Mark pickup says life with multiple sclerosis has been a rollercoaster.


Mark pickup says life with multiple sclerosis has been a rollercoaster.

May 2, 2016

Archbishop Richard Smith issued a passionate call to arms in the ongoing fight against physician-assisted suicide.

"We are witness in this country to extraordinary events which are not of God's doing - the legalization of assisted suicide and euthanasia," he said.

Smith issued his challenge to an attentive audience at St. Charles Church April 14. The education seminar was the last of the five-part Every Life Matters series created by the Edmonton Archdiocese.

The archbishop proposed four courses of action for Catholics to take - Be Catholic! Be informed! Be Vocal! Be Inoculated!

To be Catholic we realize that all stages of life are not respected in our country, he said. We must repent because of our contribution to this and change our lives "in conformity with our covenant relationship with God."

Smith stated that 40 per cent of Canadians call themselves Catholic. In the Western Hemisphere, that number climbs to two-thirds.

Said Smith: "If we were indeed living fully and authentically our identity in Christ as members of the Church, our society would be transformed."

To do that, Catholics must be informed. Smith noted the archdiocesan website offers information and Salt and Light TV will soon produce visual sessions of the seminars, including CDs.

When we are informed, it is time to speak out, be vocal, said the archbishop. Not only should we explain our positions to government officials (personal letters are ideal), but also talk with our family and legal advisors when we hear opinions expressed in public that don't mesh with ours.

If this feels uncomfortable, we should still stand up for what we know and believe, he said.


Smith told of one of his former parishioners who, when faced with debating a serious life issue, would say "Holy Spirit, land on my tongue."

Being inoculated happens when we "listen to the words of Christ and allow them to shape our lives."

While Bible studies take place throughout the archdiocese, Smith suggested we listen to God every day. He told of Pope Francis' wanting people to pray before and after meals each day and suggested the audience do the same.


The archbishop also said a Scripture verse will be made available for reflection throughout the Year of Mercy. "I shall tweet out each week an alternative Scripture verse for the week's meal prayers, a verse that will be taken from the Sunday Gospels."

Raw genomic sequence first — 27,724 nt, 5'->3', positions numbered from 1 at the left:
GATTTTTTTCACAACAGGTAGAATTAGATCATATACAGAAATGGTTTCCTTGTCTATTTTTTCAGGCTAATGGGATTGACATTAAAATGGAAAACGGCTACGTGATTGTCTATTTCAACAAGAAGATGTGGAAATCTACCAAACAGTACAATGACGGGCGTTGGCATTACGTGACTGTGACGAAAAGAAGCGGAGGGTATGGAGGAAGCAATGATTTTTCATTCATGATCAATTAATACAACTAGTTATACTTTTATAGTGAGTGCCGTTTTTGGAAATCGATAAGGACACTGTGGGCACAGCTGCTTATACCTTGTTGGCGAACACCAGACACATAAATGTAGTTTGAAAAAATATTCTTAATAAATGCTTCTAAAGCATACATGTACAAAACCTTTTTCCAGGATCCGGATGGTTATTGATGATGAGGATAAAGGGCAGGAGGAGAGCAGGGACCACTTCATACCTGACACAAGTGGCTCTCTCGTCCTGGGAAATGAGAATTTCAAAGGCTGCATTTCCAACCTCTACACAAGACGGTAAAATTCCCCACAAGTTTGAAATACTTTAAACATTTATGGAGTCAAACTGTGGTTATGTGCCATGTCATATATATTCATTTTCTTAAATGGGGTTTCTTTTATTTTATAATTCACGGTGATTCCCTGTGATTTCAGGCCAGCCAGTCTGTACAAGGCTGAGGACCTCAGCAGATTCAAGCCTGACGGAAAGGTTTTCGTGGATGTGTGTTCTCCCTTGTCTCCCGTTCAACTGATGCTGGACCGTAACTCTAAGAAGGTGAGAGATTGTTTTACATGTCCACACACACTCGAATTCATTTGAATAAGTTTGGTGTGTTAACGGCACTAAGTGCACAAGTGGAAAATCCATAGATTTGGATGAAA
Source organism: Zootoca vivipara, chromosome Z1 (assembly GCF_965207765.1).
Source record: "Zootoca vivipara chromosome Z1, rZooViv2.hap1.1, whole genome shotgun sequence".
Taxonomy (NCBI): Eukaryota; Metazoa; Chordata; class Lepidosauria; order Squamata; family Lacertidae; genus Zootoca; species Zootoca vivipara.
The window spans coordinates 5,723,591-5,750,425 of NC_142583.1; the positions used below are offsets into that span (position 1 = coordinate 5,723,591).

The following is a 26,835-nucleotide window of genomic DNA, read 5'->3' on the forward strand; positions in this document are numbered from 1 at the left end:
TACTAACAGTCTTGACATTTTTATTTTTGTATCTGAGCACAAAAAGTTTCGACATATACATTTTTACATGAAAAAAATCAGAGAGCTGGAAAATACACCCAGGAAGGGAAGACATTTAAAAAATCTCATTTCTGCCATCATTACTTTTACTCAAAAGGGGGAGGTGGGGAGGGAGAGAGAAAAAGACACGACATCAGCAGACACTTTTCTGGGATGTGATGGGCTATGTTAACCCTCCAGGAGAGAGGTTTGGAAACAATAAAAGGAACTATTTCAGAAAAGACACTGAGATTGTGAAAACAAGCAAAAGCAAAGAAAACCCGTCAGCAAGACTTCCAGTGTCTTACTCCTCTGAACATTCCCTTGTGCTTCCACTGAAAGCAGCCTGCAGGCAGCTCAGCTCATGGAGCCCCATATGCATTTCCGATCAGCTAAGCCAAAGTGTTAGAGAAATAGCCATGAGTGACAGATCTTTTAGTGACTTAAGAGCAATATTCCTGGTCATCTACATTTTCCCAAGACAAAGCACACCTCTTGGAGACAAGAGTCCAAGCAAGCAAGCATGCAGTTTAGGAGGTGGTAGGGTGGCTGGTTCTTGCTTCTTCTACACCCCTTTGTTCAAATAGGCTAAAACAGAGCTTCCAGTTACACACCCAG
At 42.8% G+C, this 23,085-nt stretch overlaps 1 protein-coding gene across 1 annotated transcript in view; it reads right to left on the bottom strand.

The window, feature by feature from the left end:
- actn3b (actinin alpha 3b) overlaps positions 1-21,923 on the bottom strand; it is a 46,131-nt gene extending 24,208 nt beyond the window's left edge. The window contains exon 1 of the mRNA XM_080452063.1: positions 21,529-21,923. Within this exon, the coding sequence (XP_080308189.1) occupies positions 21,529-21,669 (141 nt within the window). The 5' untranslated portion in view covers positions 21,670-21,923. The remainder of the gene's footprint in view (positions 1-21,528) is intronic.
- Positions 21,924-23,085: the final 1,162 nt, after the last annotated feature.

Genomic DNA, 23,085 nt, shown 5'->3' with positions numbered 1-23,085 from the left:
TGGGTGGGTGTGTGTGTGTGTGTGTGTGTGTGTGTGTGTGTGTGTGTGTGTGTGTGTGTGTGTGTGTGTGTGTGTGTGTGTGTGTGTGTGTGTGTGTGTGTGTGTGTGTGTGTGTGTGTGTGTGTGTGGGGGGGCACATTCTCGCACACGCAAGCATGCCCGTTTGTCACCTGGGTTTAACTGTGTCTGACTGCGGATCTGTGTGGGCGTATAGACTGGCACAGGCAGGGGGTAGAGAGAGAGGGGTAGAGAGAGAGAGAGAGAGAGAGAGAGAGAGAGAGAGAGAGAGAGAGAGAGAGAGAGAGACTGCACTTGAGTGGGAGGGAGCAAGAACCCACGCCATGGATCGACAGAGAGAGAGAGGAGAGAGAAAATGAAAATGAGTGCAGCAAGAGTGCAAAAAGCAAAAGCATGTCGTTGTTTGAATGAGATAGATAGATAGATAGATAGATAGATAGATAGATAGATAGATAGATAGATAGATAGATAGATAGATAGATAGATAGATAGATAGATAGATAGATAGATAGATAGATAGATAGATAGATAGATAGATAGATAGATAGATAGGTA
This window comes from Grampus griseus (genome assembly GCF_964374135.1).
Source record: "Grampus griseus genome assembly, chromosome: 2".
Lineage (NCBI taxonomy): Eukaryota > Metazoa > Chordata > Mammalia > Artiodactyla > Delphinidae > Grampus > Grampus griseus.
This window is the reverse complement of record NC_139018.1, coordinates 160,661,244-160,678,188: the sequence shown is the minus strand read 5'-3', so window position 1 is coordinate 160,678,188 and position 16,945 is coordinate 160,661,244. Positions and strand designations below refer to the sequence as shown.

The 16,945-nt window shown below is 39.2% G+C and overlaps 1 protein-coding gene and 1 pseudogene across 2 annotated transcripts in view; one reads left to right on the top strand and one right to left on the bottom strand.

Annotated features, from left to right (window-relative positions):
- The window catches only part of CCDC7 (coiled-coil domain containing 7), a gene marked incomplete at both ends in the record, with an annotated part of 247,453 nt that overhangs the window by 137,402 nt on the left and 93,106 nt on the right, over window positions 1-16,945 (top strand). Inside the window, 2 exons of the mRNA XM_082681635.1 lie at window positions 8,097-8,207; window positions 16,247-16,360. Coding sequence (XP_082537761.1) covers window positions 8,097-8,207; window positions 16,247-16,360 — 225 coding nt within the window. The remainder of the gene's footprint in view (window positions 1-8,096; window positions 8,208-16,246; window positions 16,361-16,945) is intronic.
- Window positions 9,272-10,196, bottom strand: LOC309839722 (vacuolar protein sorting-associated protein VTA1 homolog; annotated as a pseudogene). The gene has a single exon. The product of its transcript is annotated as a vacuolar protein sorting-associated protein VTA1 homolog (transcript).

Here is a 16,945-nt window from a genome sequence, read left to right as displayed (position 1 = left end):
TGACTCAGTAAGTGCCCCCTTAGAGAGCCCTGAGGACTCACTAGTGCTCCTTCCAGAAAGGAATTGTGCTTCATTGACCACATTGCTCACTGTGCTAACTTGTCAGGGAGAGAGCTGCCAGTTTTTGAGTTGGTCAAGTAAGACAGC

The verse and prayer will also be sent to parishes for inclusion in the weekly Sunday bulletin.

Palliative care physician Dr. Anna Voeuk and author and multiple sclerosis sufferer Mark Pickup brought their personal and professional perspectives to the panel.

Pickup told of writing a directive to his physician saying that should Pickup be in a dire physical state, the physician not listen if he asked the doctor to hasten his death. Pickup said he would only do that if he had "lost his mind."

"I am a Catholic and I need to live and die as a Catholic," he told the audience. His life with MS has been a rollercoaster, and he never knows what his physical shape will be when he wakes up each morning.


His grief was such in the 1980s that if assisted suicide were available, he might have gone through with it.

But if he had, Pickup said, he would not have known the joy and love of his grandchildren. He has also become a well-known advocate for life, writing and traveling to give speeches on the gift of human life.

Pickup described how he grieved over the various losses in his life such as his inability to dance with his wife Rayleen. He found that grief risks becoming depression.

Pickup advised that working through grief was imperative because it was still fluid and allowed for healing. Depression, however, pushed one into a state of stagnation.

The legislation which would allow for physician-assisted suicide also prompted a response from palliative care specialist Voeuk.


She asked audience members if they wanted a "moral and ethical doctor" and was not satisfied until they gave a resounding "Yes."

Confronting the situation of physicians being reluctant to assist in a suicide, she explained the problem inherent in that by giving as an example her experience as a general practitioner in rural Alberta.

Should a woman need a Caesarean section, Voeuk said she was not skilled in that procedure. "I am not a surgeon."

So the patient would require a specialist. Given that logic, should a patient want a physician-hastened death, they would need someone skilled in that procedure.